“But plant-based proteins used in spaghetti or some other very sauced and savoury application will have a better chance of hitting those taste and texture expectations — we think that’s where the market is going next.”

“Local goes global”

Another area where food producers can strike an attractive balance is local sourcing. Clearly-identified ingredients from close to home are being incorporated into recipes from around the world.

“The end result can combine the opportunity for local pride with the excitement of international dishes,” Williams explains. “This does not replace the popularity of traditional, local menus, but extends them into new domains.”

This “marriage of convenience foods” accounts for Innova Market Insights’ fifth-placed trend for 2024: “Local goes global.”

Recent years have not dented consumer appetites for adventurous eating, it points out, with two-thirds of consumers saying they are open to trying new global cuisine.Most consumers are keen to balance local traditional meals with new cuisines from around the world.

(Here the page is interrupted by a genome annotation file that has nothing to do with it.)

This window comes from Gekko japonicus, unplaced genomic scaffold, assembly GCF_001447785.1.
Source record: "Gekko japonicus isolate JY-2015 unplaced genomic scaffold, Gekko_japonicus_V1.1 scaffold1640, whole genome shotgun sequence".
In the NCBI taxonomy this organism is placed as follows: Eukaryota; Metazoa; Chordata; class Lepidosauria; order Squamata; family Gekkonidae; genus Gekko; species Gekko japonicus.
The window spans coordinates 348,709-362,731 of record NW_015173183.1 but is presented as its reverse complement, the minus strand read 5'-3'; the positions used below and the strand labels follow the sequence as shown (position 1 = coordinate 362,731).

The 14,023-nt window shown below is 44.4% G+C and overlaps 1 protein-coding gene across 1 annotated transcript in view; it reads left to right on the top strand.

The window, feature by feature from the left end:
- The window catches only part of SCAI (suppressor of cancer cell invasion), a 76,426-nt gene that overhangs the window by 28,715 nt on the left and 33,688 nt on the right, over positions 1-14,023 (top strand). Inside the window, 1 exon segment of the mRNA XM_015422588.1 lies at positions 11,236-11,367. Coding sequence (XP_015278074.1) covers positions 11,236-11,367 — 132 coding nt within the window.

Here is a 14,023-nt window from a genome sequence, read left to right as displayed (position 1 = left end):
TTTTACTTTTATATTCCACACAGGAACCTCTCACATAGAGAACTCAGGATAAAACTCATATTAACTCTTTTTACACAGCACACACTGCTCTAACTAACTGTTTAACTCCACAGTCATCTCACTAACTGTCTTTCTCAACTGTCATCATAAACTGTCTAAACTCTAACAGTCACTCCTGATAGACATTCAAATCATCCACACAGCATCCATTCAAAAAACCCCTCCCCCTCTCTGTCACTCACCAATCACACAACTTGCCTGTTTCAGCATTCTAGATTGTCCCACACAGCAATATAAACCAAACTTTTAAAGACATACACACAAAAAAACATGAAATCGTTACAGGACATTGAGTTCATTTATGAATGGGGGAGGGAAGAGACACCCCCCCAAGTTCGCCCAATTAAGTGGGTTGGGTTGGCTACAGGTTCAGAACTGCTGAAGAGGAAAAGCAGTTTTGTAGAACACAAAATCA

Developing trends

Meanwhile, Williams points out that this year’s top trends will continue to evolve and influence the industry into 2024. “This year’s leading trend of ‘Redefining value’ is still very much in play today with consumers,” she says, emphasizing the instability and cost-of-living crisis which, in many economies, overflowed into 2023.

Every year, Innova Market Insights compiles its Top Ten Food & Drink Trends, based partly on direct consumer research to identify shifts in behaviour and preference and partly on which products are being launched and how they and their ingredients are described on-pack.

“We invite all those who would like a background, examples and information on our research to join me for a free webinar on Thursday, November 16,” says Williams.